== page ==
On July 3, 2012, plaintiff amended the complaint to add Andrew Makrides, the Company’s Chief Executive Officer, as a defendant.  The amended complaint asserts essentially the same allegations as the original filing but asserts additional claims concerning (i) an alleged violation of ERISA and (ii) an alleged tortious interference with the plaintiff’s employment contract by Andrew Makrides.  We believe we have meritorious defenses against Mr. Keen’s claims and will vigorously defend this action. The outcome of this matter is uncertain and accordingly no effect has been given to any loss that may result from the resolution of this matter in the accompanying consolidated financial statements, however the range of potential loss is zero to approximately $600,000 plus possible attorney fees which are not determinable at this time.

On July 16, 2012, the Company filed a motion to dismiss the amended complaint.

In addition to the above, in the normal course of business, we are subject, from time to time, to legal proceedings. Such matters are subject to many uncertainties, and outcomes are not predictable with assurance. Consequently, we are unable to ascertain the ultimate aggregate amount of monetary liability or financial impact with respect to these matters as of June 30, 2012. These matters could affect the operating results of any one or more quarters when resolved in future periods.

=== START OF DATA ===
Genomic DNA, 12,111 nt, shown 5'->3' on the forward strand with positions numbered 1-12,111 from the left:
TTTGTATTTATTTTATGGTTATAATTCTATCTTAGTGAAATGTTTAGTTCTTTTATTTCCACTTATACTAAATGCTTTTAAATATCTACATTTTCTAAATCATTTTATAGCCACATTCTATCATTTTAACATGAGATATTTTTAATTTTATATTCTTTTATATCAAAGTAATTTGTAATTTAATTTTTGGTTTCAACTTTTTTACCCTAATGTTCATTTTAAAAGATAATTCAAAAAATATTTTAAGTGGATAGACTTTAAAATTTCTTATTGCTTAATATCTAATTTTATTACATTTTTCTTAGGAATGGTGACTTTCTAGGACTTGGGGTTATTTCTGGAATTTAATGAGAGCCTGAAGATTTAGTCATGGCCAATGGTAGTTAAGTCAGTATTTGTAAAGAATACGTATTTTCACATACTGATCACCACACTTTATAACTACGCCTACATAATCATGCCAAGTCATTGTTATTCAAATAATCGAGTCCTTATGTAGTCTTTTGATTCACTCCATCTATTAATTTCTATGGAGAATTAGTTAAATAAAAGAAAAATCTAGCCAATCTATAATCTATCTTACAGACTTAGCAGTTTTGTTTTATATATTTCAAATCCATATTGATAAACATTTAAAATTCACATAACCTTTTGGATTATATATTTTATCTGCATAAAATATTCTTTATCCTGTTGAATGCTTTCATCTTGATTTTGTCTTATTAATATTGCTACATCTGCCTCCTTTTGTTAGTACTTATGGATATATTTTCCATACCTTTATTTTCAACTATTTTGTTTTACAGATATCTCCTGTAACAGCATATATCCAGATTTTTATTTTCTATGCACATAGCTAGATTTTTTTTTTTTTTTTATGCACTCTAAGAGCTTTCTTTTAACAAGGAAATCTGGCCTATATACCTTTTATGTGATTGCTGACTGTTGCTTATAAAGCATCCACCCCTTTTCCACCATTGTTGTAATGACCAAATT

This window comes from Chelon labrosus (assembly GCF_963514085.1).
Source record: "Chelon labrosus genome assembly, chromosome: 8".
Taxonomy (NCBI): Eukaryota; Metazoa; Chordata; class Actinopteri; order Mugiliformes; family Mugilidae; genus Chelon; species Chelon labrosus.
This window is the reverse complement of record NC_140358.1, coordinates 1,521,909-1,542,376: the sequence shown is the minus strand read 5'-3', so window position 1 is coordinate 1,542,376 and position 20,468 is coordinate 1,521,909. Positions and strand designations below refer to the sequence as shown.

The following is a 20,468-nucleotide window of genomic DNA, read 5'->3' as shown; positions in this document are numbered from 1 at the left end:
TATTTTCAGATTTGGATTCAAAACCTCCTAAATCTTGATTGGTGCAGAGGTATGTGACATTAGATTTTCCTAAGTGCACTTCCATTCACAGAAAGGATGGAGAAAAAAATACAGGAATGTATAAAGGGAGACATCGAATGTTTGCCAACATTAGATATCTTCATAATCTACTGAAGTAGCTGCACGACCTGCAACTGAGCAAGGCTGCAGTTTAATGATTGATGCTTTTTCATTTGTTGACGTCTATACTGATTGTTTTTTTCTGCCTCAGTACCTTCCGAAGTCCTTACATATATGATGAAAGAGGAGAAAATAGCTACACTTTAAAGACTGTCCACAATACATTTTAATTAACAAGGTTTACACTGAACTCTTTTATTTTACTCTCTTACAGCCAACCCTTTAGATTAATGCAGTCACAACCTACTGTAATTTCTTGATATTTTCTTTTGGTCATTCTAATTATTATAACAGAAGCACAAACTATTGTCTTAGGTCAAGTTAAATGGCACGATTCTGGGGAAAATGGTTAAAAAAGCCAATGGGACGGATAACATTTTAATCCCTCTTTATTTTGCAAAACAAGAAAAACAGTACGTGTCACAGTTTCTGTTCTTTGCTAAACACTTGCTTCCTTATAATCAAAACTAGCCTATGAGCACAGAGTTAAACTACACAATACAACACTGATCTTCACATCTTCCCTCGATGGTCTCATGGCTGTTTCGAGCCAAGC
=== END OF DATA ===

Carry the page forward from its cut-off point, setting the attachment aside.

We expense costs of litigation related to contingencies in the periods in which the costs are incurred.

NOTE 11.
RELATED PARTY TRANSACTION

Two of our former board of directors were considered related parties to whom we paid consulting fees during the six months ended June 30, 2012. Both of these directors resigned in March 2012. We paid consulting fees of approximately $20,000 to an entity owned by one of the former directors and $7,500 directly to the other former director during the time period that they were acting as a director.
 

 
End of financial information

ITEM 2.  MANAGEMENT’S DISCUSSION AND ANALYSIS OF FINANCIAL CONDITION AND RESULTS OF OPERATIONS

Cautionary Notes Regarding “Forward-Looking” Statements